Parliamentarians debate motion to install sufficient flood control and management measures
A parliamentary debate is underway over the need to put in place sufficient flood control and management measures and to provide financial aid to the affected communities in such a way that brings sustainable and long-term solutions.
Every flood season, property owners in high-risk flood areas face the risk of sustaining some degree of flood damage to their property. Consequently, schooling is disrupted while livelihoods are threatened, families are displaced, their homes are ruined, possessions are lost, and their food security and health are negatively impacted. All these cause psychological, emotional, and mental strain, and lawmakers cannot keep having the same conversation and start from scratch every flood season.
This is according to Elma Dienda, a Popular Democratic Movement (PDM) parliamentarian, who made her contribution to the debate on their approach to flood management and readiness to support affected communities, in the National Assembly this week.
The motion, tabled recently by the official opposition PDM leader McHenry Venaani, is supported by his fellow party members.
Dienda also called on her fellow MPs to join hands and minds, to give their full support to the motion, and work towards a more permanent remedy to protect citizens from the desolation and destruction of “certain” heavy flooding. She said the best way to prevent flooding incidents is to prepare for a flood before it happens.
“We cannot claim to be caught off-guard by an almost annual occurrence. We know the hand that nature has dealt us, and it is time that we anticipate and work with what we have and know so that we can be prepared and meaningfully discuss mitigation and resilience,” Dienda said.
Dienda, however, said that she has concerns about the increase in global temperatures, adding that this will change rainfall patterns, resulting in heavier rainfall in some places than what it typically would be.
According to her, the government needs to see the issue in its fullness and entirety to handle it correctly. She also suggested that the government start implementing the work of mitigation, informed by prudent foresight, anticipation, and calculated preparedness.
Moreover, she brought up the example of China’s Sponge City programme, which aims to prevent flooding and increase water supply in urban areas. “This works for China, and I am not saying we should copy and paste Sponge City concept here, but perhaps we can learn from it and tailor it to our needs. We need to to the opportunities in the challenges,” she said.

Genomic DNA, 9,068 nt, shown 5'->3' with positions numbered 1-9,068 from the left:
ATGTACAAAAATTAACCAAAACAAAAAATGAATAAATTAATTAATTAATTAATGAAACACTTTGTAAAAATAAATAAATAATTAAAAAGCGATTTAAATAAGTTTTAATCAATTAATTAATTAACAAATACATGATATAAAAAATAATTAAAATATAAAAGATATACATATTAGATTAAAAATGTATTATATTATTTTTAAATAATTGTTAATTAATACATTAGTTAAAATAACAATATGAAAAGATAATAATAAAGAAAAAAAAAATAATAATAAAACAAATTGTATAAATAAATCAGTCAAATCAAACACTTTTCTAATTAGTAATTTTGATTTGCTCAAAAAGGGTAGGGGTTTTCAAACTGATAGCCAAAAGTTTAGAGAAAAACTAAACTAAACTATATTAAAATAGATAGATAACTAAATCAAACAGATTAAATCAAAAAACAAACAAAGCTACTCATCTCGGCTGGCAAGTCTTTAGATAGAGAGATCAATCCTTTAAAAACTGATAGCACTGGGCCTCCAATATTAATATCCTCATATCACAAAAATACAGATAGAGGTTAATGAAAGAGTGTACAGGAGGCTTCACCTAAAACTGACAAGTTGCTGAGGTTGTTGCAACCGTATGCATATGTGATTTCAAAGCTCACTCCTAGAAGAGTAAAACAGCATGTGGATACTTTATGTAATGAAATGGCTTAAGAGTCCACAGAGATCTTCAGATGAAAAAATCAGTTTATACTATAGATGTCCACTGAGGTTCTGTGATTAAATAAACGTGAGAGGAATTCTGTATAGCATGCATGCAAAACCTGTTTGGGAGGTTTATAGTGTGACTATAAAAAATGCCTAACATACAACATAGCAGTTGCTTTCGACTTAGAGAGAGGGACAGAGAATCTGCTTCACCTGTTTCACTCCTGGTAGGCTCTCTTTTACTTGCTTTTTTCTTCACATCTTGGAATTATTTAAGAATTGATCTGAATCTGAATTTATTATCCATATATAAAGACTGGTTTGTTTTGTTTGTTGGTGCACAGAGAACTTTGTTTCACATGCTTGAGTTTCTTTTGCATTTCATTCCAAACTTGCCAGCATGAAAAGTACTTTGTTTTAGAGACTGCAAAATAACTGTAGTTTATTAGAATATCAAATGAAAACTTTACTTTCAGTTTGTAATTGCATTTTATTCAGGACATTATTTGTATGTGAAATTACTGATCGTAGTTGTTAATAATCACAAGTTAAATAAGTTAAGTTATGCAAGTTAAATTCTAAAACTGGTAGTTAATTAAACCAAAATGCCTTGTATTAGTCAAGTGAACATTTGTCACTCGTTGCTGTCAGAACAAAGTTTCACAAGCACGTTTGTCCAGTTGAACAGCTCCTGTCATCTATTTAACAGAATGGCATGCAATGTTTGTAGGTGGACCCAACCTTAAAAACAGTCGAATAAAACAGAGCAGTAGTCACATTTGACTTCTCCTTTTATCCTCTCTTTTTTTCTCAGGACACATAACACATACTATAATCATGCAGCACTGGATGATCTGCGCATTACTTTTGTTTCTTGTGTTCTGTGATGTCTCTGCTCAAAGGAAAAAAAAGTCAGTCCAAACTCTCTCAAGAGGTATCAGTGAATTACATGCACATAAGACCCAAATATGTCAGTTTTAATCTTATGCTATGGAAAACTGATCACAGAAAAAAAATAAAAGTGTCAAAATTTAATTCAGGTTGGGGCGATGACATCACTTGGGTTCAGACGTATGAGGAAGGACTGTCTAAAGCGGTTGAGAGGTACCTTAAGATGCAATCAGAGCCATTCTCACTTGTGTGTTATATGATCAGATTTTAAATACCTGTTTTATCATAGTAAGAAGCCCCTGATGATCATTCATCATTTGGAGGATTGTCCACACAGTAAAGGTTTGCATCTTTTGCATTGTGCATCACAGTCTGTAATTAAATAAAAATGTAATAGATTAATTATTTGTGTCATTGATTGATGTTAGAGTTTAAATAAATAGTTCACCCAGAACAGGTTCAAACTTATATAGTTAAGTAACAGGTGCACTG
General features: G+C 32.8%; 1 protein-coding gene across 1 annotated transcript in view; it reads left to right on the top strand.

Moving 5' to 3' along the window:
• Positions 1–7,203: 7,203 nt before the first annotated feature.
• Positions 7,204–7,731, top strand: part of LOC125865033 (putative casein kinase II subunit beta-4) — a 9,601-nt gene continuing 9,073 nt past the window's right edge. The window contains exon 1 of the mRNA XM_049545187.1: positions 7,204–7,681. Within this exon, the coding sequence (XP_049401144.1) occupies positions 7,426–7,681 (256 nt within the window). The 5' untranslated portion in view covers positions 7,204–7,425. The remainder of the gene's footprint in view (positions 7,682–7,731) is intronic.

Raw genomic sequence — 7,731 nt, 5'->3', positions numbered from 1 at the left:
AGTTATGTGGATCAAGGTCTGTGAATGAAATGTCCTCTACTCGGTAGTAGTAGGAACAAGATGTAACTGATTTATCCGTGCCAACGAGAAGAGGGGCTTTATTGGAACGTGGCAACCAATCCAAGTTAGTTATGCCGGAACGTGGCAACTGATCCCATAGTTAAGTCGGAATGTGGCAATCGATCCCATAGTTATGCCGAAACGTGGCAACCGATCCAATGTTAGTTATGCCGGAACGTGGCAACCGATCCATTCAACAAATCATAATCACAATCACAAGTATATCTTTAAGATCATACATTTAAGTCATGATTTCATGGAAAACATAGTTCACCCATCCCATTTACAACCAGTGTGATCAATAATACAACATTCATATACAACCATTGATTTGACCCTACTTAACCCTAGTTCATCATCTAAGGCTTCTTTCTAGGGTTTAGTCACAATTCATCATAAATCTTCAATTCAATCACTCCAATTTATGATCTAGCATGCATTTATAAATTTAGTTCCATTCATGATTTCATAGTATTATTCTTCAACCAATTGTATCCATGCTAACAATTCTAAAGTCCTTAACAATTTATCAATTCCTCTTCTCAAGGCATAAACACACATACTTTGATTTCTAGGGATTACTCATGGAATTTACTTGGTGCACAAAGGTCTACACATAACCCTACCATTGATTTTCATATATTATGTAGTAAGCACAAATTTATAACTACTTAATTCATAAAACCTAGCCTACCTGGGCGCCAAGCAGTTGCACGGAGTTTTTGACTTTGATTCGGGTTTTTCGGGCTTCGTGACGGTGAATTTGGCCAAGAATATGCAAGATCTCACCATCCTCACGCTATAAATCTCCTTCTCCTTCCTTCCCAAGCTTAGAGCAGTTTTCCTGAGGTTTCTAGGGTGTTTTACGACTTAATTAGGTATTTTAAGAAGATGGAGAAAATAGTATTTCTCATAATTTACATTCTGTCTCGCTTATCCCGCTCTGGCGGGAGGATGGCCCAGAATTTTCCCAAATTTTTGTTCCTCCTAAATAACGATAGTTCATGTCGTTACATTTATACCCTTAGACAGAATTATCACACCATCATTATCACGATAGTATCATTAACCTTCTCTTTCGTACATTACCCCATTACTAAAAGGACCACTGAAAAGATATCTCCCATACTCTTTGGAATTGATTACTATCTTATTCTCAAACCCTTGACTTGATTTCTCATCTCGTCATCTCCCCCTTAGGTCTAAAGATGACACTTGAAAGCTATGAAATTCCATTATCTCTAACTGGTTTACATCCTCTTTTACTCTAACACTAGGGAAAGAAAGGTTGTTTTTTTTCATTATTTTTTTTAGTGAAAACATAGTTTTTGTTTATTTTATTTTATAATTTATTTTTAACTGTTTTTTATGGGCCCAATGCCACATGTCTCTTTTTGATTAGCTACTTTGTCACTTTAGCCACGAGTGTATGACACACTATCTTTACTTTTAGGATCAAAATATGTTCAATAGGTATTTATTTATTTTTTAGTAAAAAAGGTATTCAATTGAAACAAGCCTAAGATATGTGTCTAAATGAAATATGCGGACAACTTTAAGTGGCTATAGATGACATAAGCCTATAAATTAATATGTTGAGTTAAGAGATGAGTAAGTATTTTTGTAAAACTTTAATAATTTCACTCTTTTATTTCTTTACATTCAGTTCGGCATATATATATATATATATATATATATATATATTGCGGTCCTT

Dienda also mentioned another approach to flood management, green roofs, indicating they help store water and decrease stormwater runoff impacts on a local scale. Living roofs, also known as green roofs, have seen a spike in popularity in recent years, and for good reason, according to an article published in Homes & Gardens home interest magazine.
“So many countries are rethinking their approaches to construction to allow for smart, more resilient cities. It is time that we start to do the same and make the development necessary for our context so that we can better manage our challenges,” Dienda noted.
Diederiek Vries, a PDM Member of Parliament, responded to the debate, saying: “Between the years 1998-2017, floods affected more than 2 billion people worldwide. People who live in floodplains or non-resistant buildings, or lack warning systems and awareness of flooding hazard, are most vulnerable to floods.”
In addition, Vries noted that the occurrences of floods bring about negative experiences. According to him, in 2019, an estimated 236 000 people died from drowning, making drowning a major public health problem.
In the same year, injuries accounted for almost 8% of the total global mortality rate, and drowning is the 3rd leading cause of unintentional death, accounting for 7% of all injury-related deaths, he added.
Meanwhile, the PDM parliamentarian said the government needs to implement flood control and management measures in the Ohangwena, Oshana, and Omusati regions to eliminate the dangers of floods,
He added: “The measures will aim to prevent the loss of lives in these regions, minimize human suffering of the locals, minimize property damage and economic loss, and speed up recovery and rehabilitation after the occurrence of the floods in the regions. It is, therefore, significant that Namibia develops a financial package in the National Budget for emergency disasters like floods. Having an already dedicated fund for flood emergencies will better our response to floods.”